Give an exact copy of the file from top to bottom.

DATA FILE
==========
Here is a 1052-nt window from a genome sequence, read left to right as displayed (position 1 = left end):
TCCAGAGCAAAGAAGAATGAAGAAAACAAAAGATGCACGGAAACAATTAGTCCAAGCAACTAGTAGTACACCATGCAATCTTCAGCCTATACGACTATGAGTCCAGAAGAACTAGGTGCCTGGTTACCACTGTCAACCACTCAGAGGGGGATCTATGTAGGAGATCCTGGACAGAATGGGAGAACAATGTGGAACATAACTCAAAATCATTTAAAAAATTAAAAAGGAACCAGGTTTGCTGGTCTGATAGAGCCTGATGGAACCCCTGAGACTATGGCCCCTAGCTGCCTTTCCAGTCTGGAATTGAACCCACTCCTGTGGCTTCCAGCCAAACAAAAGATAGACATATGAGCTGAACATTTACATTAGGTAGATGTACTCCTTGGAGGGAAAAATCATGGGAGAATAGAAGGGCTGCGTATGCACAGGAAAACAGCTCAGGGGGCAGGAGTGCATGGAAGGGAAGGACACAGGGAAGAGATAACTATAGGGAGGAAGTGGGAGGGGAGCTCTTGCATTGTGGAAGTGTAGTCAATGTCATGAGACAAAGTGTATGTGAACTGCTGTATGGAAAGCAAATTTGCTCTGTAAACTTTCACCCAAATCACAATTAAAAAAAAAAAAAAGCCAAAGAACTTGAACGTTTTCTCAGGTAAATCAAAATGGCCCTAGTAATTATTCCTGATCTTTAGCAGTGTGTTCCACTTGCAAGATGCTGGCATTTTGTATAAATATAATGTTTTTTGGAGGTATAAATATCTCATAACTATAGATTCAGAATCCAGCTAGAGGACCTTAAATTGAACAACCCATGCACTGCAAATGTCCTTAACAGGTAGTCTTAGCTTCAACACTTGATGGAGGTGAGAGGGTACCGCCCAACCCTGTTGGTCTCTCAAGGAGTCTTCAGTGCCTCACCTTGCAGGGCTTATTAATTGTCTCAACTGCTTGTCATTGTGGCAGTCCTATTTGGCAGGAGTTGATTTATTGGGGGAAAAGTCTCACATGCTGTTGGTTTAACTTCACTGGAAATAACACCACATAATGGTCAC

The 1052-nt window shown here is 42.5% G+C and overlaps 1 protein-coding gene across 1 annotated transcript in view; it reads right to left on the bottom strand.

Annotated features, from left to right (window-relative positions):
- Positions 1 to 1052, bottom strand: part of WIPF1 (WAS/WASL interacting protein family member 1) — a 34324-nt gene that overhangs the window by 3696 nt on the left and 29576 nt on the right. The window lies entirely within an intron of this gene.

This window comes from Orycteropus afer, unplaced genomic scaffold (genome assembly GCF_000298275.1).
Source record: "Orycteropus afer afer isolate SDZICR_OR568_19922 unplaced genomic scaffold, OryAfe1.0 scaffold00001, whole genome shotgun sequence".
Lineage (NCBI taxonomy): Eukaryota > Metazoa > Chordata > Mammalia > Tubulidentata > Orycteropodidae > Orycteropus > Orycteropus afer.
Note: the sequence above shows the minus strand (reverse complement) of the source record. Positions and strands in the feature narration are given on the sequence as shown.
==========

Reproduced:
Here is a 1052-nt window from a genome sequence, read left to right as displayed (position 1 = left end):
TCCAGAGCAAAGAAGAATGAAGAAAACAAAAGATGCACGGAAACAATTAGTCCAAGCAACTAGTAGTACACCATGCAATCTTCAGCCTATACGACTATGAGTCCAGAAGAACTAGGTGCCTGGTTACCACTGTCAACCACTCAGAGGGGGATCTATGTAGGAGATCCTGGACAGAATGGGAGAACAATGTGGAACATAACTCAAAATCATTTAAAAAATTAAAAAGGAACCAGGTTTGCTGGTCTGATAGAGCCTGATGGAACCCCTGAGACTATGGCCCCTAGCTGCCTTTCCAGTCTGGAATTGAACCCACTCCTGTGGCTTCCAGCCAAACAAAAGATAGACATATGAGCTGAACATTTACATTAGGTAGATGTACTCCTTGGAGGGAAAAATCATGGGAGAATAGAAGGGCTGCGTATGCACAGGAAAACAGCTCAGGGGGCAGGAGTGCATGGAAGGGAAGGACACAGGGAAGAGATAACTATAGGGAGGAAGTGGGAGGGGAGCTCTTGCATTGTGGAAGTGTAGTCAATGTCATGAGACAAAGTGTATGTGAACTGCTGTATGGAAAGCAAATTTGCTCTGTAAACTTTCACCCAAATCACAATTAAAAAAAAAAAAAAGCCAAAGAACTTGAACGTTTTCTCAGGTAAATCAAAATGGCCCTAGTAATTATTCCTGATCTTTAGCAGTGTGTTCCACTTGCAAGATGCTGGCATTTTGTATAAATATAATGTTTTTTGGAGGTATAAATATCTCATAACTATAGATTCAGAATCCAGCTAGAGGACCTTAAATTGAACAACCCATGCACTGCAAATGTCCTTAACAGGTAGTCTTAGCTTCAACACTTGATGGAGGTGAGAGGGTACCGCCCAACCCTGTTGGTCTCTCAAGGAGTCTTCAGTGCCTCACCTTGCAGGGCTTATTAATTGTCTCAACTGCTTGTCATTGTGGCAGTCCTATTTGGCAGGAGTTGATTTATTGGGGGAAAAGTCTCACATGCTGTTGGTTTAACTTCACTGGAAATAACACCACATAATGGTCAC

The 1052-nt window shown here is 42.5% G+C and overlaps 1 protein-coding gene across 1 annotated transcript in view; it reads right to left on the bottom strand.

Annotated features, from left to right (window-relative positions):
- Positions 1 to 1052, bottom strand: part of WIPF1 (WAS/WASL interacting protein family member 1) — a 34324-nt gene that overhangs the window by 3696 nt on the left and 29576 nt on the right. The window lies entirely within an intron of this gene.

This window comes from Orycteropus afer, unplaced genomic scaffold (genome assembly GCF_000298275.1).
Source record: "Orycteropus afer afer isolate SDZICR_OR568_19922 unplaced genomic scaffold, OryAfe1.0 scaffold00001, whole genome shotgun sequence".
Lineage (NCBI taxonomy): Eukaryota > Metazoa > Chordata > Mammalia > Tubulidentata > Orycteropodidae > Orycteropus > Orycteropus afer.
Note: the sequence above shows the minus strand (reverse complement) of the source record. Positions and strands in the feature narration are given on the sequence as shown.